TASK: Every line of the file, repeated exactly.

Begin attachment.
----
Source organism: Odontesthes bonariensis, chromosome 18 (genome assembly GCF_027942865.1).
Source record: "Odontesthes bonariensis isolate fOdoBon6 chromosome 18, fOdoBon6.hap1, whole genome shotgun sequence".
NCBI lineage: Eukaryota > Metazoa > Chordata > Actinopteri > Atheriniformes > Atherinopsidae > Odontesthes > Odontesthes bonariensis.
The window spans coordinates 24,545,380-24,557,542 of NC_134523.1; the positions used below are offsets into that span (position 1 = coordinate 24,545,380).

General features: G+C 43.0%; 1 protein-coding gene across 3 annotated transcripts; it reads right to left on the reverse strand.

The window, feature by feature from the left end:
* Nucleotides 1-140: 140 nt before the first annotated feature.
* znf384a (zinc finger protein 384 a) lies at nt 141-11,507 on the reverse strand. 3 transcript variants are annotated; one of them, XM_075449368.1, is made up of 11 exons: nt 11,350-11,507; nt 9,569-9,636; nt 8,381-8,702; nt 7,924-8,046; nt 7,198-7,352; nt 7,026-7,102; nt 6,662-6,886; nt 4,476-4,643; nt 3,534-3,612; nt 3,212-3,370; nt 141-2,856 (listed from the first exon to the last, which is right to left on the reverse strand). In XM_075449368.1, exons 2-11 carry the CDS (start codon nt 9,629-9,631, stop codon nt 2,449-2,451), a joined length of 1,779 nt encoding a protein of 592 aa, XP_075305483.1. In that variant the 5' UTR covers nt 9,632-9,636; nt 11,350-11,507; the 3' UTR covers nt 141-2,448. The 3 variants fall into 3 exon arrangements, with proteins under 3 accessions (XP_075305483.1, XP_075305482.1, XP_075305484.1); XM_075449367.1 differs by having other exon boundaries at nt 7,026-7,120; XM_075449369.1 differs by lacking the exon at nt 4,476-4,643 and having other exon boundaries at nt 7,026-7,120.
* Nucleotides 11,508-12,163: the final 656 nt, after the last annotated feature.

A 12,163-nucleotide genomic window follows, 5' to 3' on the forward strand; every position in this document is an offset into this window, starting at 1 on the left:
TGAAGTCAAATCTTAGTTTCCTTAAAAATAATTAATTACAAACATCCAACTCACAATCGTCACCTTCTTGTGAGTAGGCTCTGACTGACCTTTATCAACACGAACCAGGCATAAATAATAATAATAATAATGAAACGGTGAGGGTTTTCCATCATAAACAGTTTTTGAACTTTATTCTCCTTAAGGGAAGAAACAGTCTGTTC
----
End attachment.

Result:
Source organism: Odontesthes bonariensis, chromosome 18 (genome assembly GCF_027942865.1).
Source record: "Odontesthes bonariensis isolate fOdoBon6 chromosome 18, fOdoBon6.hap1, whole genome shotgun sequence".
NCBI lineage: Eukaryota > Metazoa > Chordata > Actinopteri > Atheriniformes > Atherinopsidae > Odontesthes > Odontesthes bonariensis.
The window spans coordinates 24,545,380-24,557,542 of NC_134523.1; the positions used below are offsets into that span (position 1 = coordinate 24,545,380).

General features: G+C 43.0%; 1 protein-coding gene across 3 annotated transcripts; it reads right to left on the reverse strand.

The window, feature by feature from the left end:
* Nucleotides 1-140: 140 nt before the first annotated feature.
* znf384a (zinc finger protein 384 a) lies at nt 141-11,507 on the reverse strand. 3 transcript variants are annotated; one of them, XM_075449368.1, is made up of 11 exons: nt 11,350-11,507; nt 9,569-9,636; nt 8,381-8,702; nt 7,924-8,046; nt 7,198-7,352; nt 7,026-7,102; nt 6,662-6,886; nt 4,476-4,643; nt 3,534-3,612; nt 3,212-3,370; nt 141-2,856 (listed from the first exon to the last, which is right to left on the reverse strand). In XM_075449368.1, exons 2-11 carry the CDS (start codon nt 9,629-9,631, stop codon nt 2,449-2,451), a joined length of 1,779 nt encoding a protein of 592 aa, XP_075305483.1. In that variant the 5' UTR covers nt 9,632-9,636; nt 11,350-11,507; the 3' UTR covers nt 141-2,448. The 3 variants fall into 3 exon arrangements, with proteins under 3 accessions (XP_075305483.1, XP_075305482.1, XP_075305484.1); XM_075449367.1 differs by having other exon boundaries at nt 7,026-7,120; XM_075449369.1 differs by lacking the exon at nt 4,476-4,643 and having other exon boundaries at nt 7,026-7,120.
* Nucleotides 11,508-12,163: the final 656 nt, after the last annotated feature.

A 12,163-nucleotide genomic window follows, 5' to 3' on the forward strand; every position in this document is an offset into this window, starting at 1 on the left:
TGAAGTCAAATCTTAGTTTCCTTAAAAATAATTAATTACAAACATCCAACTCACAATCGTCACCTTCTTGTGAGTAGGCTCTGACTGACCTTTATCAACACGAACCAGGCATAAATAATAATAATAATAATGAAACGGTGAGGGTTTTCCATCATAAACAGTTTTTGAACTTTATTCTCCTTAAGGGAAGAAACAGTCTGTTC